Nearing what was supposed to be the end of my ride I took a wrong turn on a new trail. This took me down a fun trail with lots of berms. At first I wasn’t going fast enough to actually use the berms. A few pedal strokes and I could hit higher in the berm. The next one that I hit I was going a little too hard and felt the bike start doing a two wheel drift around the corner. All of a sudden the tires bit into solid ground, I shot out of the corner and straightened out. Very fun, and a good little adrenaline rush.

My brakes were feeling awesome today and that little bit of confidence was a nice bonus. I knew I could attack the trail and not worry about whether I could slow down or not. I’m glad I changed those front pads and after a slight adjustment, the rear brakes felt balanced with the front.

As I exited the trees and made my way to Shock Treatment the rain started. It wasn’t a hard rain, but it made me pick up the pace to get back to the truck quicker. I couldn’t have timed that ride any better.

A nice hot shower and home and good cup of coffee were the perfect caps to the ride. Those and a foot long sub from Subway. 🙂

Snakes Muddy

Today I got out for a wonderful wintery mountain bike ride. Boy am I out of riding shape! I need to ride more.

I took my time heading up hill, and ended up walking way more than I am used to. Once I figured out where I wanted to go, I chose the route there. I should always do this before I start riding, otherwise I stop and every intersection and wonder which way I should go. I ponder about which trail comes after the intersection, and I consider several trails beyond that decision point. This makes for a very stop and go ride.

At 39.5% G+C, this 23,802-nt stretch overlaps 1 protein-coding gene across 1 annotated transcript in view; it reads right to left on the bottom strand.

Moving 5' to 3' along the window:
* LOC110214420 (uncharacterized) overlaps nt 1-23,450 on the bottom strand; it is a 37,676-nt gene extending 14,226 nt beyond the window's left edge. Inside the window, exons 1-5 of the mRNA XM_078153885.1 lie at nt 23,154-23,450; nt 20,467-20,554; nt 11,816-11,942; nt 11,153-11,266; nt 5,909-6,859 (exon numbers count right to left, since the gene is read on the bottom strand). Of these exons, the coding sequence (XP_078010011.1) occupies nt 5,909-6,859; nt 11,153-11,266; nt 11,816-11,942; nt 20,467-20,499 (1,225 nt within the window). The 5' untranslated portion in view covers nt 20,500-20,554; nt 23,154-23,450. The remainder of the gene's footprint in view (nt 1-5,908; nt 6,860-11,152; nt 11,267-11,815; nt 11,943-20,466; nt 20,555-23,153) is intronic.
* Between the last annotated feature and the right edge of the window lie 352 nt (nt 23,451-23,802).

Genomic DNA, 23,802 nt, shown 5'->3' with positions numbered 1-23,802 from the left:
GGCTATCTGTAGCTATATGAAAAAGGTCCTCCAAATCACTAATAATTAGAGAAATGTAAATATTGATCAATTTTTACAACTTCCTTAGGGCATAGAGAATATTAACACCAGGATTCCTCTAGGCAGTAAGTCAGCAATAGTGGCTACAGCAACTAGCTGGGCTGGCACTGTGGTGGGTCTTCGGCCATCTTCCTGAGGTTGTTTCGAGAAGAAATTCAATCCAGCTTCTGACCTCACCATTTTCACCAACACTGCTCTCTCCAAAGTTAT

Somewhere along the way I decided to head up the switchbacks then decide on which end trail. I settled on Snakes and Ladders.

The ride was pretty typical winter ride. A little chilly at the start, but I warmed up pretty quickly. The rocks and roots were pretty treacherous, and I likely should have let more air out of my tires. Getting back in the winter riding groove is hard. Slithering down rock faces is pretty easy, but climbing up wet off camber roots when you haven’t done it in a year is tough.

Overall I had a blast. It wasn’t a terribly long ride, and I walked a fair amount, but I still worked up a good sweat, got some fresh air, and more importantly got myself and my bike muddy.

Also, my new brake pads are now bed in nicely and have dramatically changed the control I have over my bike. The read pads are likely a little low too, and I might pick up some more the next time I am near a bike shop.

Mountain Bullit

I got out for a nice mountain bike ride today. Today was my first day of unemployment, as well as the first day of December. It was chilly out, but I dressed warmly and headed out.

At the first climb I could tell it had been a long time since I rode last. My legs definitely are not as strong as they used to be, so hefting my Bullit up the hills was a chore.

I also found that my bike felt jarring and harsh. The suspension seemed stiff, but it was actually fine. It turned out I had filled the tires too full, so after deflating the tires a bit, the ride quality improved dramatically.

My brakes were feeling a little off. I think the pads need replacing. Due to wonky brakes I chose to stay on the lower trails in case I needed to do some walking. This lead to a very fun ride.

The lower trails are the old-school trails to me. I know them well. They are still a blast, especially when the ground is soft and muddy from rain. You just never know when you are railing a corned if the ground will hold, or if the tires will break loose. If they break loose, can I recover?

After 1.5 hours I was done. My legs were toast, my bike was muddy. It was time to go. The shower when I got home felt wonderful and well deserved.

There was one unfortunate thing that happened on the ride though. I took my camera out of my pack to take a picture of a stunning stream. Picture a rushing babbling stream flowing over moss covered rocks. I planned to keep a small aperture so that I could get the water blurred. Woops, no card in the camera. Oh well. It made me focus on the ride, and the trails, not look for photo opportunities.